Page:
New charges for mustang killers
March 18, 2012
RENO, Nev. (AP) – Two Nevada men called “boneheads” by a U.S. judge when he sentenced them to six months in prison for shooting federally protected mustangs may be headed back behind bars for illegal trapping.
Joshua Keathley and Todd Davis are scheduled to appear in a Washoe County Justice Court on March 21 on a misdemeanor citation for failure to visit steel leg-hold traps within 96 hours – a state law intended to help minimize the suffering of animals whose feet are snared in the spring-loaded, metal jaws.
If they plead guilty, the two Lovelock men face a penalty of up to $192 each in fines and court costs, state wildlife officials said. More serious is the possibility they could be found to have violated the terms of their parole.
“We have notified the feds and have been cooperating with them,” Chris Healy, spokesman for the Nevada Department of Wildlife, told The Associated Press.
Natalie Collins, a spokeswoman for the U.S. Attorney’s Office in Las Vegas, confirmed federal parole violation charges are pending against the men but said she could not comment further because the charges were sealed.
The men are scheduled to appear on “revocation proceedings” in federal court in Reno on April 18 before U.S. Magistrate Judge Robert McQuaid Jr., court records show.
McQuaid is the same judge who berated them when he sentenced them for the November 2009 killing of five wild horses after they admitted they had been drinking and used the animals for target practice.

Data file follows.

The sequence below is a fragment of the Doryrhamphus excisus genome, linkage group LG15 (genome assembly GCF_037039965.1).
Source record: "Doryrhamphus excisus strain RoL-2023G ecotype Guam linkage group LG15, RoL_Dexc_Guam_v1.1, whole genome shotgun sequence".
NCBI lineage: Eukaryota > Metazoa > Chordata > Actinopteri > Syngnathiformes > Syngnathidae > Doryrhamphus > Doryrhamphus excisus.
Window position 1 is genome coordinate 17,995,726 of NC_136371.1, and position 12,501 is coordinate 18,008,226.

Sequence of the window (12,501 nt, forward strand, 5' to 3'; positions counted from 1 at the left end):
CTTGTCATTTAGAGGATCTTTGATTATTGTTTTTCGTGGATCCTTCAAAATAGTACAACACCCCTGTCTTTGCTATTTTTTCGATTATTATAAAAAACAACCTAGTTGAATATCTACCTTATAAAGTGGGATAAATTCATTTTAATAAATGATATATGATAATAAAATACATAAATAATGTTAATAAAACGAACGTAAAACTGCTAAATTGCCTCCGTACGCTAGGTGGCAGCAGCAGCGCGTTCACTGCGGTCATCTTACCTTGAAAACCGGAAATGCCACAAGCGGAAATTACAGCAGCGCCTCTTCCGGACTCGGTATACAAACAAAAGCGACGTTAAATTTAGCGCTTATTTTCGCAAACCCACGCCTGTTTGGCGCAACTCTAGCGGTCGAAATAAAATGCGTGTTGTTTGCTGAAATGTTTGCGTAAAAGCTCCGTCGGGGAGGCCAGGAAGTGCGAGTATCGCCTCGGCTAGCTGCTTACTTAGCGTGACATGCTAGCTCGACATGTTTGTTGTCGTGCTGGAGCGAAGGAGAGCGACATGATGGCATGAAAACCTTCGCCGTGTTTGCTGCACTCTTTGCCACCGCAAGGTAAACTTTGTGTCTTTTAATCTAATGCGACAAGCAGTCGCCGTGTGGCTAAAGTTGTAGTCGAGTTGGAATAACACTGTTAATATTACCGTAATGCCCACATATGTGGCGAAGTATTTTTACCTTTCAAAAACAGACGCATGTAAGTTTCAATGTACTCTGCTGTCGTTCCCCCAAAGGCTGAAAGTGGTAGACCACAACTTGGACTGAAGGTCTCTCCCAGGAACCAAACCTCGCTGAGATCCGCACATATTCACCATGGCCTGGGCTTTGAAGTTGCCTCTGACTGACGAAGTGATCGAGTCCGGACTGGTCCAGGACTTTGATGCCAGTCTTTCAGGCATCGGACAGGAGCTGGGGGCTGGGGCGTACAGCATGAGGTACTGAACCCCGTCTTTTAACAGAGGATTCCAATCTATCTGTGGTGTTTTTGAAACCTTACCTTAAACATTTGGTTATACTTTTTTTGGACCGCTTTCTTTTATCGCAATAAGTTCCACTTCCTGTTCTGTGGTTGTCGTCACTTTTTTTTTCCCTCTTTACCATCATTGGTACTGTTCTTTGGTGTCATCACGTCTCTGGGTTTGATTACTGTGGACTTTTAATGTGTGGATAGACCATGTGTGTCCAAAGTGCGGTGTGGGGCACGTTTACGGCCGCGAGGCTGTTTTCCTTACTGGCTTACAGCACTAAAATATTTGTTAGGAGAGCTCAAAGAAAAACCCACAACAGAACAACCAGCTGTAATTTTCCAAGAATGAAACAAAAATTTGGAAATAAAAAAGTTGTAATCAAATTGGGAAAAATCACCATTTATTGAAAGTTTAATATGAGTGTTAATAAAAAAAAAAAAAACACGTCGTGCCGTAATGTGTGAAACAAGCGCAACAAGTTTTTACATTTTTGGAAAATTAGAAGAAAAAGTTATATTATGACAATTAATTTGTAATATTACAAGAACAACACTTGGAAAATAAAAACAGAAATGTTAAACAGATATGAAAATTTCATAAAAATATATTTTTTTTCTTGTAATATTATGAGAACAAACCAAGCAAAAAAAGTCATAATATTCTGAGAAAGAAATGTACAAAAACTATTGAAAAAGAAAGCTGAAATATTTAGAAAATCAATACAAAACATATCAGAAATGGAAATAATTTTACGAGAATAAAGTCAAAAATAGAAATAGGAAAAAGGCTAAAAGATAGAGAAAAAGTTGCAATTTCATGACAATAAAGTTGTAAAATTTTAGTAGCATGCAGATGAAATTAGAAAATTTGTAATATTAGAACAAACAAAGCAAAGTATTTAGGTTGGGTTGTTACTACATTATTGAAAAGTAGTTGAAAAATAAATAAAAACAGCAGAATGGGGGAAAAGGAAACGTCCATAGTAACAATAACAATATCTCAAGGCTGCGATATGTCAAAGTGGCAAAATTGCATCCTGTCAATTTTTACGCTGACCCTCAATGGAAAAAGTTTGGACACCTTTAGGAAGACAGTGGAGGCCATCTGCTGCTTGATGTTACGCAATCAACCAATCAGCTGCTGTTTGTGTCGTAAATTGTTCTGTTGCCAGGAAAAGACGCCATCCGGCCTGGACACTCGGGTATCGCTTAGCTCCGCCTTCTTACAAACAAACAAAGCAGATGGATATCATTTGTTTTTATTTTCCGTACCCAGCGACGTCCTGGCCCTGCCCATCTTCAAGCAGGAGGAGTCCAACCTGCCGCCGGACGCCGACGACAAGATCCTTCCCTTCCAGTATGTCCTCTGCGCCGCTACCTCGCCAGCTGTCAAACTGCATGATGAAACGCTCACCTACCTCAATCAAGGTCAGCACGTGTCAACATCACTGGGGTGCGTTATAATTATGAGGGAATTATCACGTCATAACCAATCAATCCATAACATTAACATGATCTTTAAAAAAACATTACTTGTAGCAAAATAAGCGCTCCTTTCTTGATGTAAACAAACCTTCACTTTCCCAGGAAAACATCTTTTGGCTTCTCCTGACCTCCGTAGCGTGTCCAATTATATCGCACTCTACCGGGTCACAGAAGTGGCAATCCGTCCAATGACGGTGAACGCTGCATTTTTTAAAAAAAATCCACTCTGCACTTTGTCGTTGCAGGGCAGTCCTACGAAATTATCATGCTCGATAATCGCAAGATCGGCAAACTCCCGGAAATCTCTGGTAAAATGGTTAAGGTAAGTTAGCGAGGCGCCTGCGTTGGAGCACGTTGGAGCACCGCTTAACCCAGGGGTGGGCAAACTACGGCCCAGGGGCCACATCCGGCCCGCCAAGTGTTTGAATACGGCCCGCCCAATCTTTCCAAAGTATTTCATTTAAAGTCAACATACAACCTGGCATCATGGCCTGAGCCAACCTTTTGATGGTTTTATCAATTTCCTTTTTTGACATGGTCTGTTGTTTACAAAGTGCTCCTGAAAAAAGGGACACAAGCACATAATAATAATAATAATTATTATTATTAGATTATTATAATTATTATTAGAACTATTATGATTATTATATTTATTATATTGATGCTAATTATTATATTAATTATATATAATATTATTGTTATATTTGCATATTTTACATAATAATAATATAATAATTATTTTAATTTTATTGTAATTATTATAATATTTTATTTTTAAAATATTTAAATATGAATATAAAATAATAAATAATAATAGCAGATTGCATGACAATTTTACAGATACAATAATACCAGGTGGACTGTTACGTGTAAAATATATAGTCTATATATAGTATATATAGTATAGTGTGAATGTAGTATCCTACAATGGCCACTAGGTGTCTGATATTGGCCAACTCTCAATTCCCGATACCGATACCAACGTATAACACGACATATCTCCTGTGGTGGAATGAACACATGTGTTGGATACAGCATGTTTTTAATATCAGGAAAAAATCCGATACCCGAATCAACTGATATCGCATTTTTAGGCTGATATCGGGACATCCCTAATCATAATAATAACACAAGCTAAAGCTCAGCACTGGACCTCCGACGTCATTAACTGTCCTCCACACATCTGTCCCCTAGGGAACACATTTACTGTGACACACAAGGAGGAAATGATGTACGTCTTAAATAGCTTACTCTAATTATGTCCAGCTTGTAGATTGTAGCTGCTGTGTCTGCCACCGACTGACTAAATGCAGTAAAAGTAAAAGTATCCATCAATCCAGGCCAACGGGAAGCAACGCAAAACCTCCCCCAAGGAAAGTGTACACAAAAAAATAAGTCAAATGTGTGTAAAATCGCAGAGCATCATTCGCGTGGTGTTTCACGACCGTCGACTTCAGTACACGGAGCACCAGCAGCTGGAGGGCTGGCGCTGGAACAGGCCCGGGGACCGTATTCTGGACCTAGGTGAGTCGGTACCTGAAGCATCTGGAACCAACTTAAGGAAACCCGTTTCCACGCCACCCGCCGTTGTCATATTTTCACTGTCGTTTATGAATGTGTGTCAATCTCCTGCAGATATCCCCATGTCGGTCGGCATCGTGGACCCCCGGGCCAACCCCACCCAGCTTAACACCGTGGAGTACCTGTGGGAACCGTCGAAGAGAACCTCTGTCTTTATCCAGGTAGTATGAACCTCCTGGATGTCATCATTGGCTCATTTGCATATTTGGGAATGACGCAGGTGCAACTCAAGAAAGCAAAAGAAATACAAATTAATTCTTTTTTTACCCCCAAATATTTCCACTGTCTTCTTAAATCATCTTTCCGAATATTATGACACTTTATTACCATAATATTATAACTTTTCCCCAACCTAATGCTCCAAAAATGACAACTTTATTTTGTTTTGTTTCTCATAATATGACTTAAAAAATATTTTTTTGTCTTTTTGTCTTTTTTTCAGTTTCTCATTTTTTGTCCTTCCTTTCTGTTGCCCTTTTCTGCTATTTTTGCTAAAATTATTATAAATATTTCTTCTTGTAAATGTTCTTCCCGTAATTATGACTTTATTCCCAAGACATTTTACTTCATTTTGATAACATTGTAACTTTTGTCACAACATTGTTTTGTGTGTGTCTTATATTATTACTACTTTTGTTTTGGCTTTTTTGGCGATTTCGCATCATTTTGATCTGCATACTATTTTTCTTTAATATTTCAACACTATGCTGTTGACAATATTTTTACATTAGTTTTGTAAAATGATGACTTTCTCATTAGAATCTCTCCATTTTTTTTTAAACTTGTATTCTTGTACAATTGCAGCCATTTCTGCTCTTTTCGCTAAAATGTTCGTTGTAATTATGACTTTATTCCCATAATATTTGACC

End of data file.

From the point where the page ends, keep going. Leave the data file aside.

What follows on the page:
“I keep thinking about it, and I keep coming back to the senselessness of it,” McQuaid said at the sentencing Nov. 3, 2010. “Drunken and boneheaded is not an excuse.”
Daniel Bogden, U.S. attorney for Nevada, said at the time his office was swamped with as many as 8,000 e-mails from “all over the world” urging maximum prosecution of the two men.
The chief prosecutor, Assistant U.S. Attorney Sue Fahami, said one of the most “disturbing and “cold-hearted” parts of the crime was the shooters’ total disregard for the animals after they were shot and left to die.
“Any hunter knows that when you go hunting, you want a clean shot” that kills the animal quickest, Fahami said.
John Springgate, a Reno lawyer for Keathley in the horse killing case, confirmed he would represent him in the federal proceeding but declined further comment. Todd Plimpton, a Lovelock lawyer for Davis, did not immediately respond to emails or telephone calls.
Davis, 45, and Keathley, 37, completed their prison terms last May but remain on probation through May 10, 2012, Collins said.
Last month, they were in the high desert about 25 miles northwest of Gerlach – not far from where they had shot the horses – when a state game warden caught up with them and cited them for a trapping violation.
Wildlife officials, aided by a special agent for the U.S. Bureau of Land Management, determined it had been seven days since the two men had checked their trap line.
No animals were found in the traps, which could be used to capture bobcats, foxes or other small animals. Some animals left in traps for long periods of time have been known to gnaw off legs to escape.
State trapping laws are hard to compare because of variations in seasonal wildlife populations, but Nevada’s requirement that traps be checked every 96 hours – four days – is one of the most lax in the nation, according to a recent report by the Association of Fish and Wildlife Agencies.
More than half the states require leg traps be checked daily and another dozen require visits every 72 hours, said the association’s most recent summary of trapping regulations for fur harvesting in the United States in 2007.
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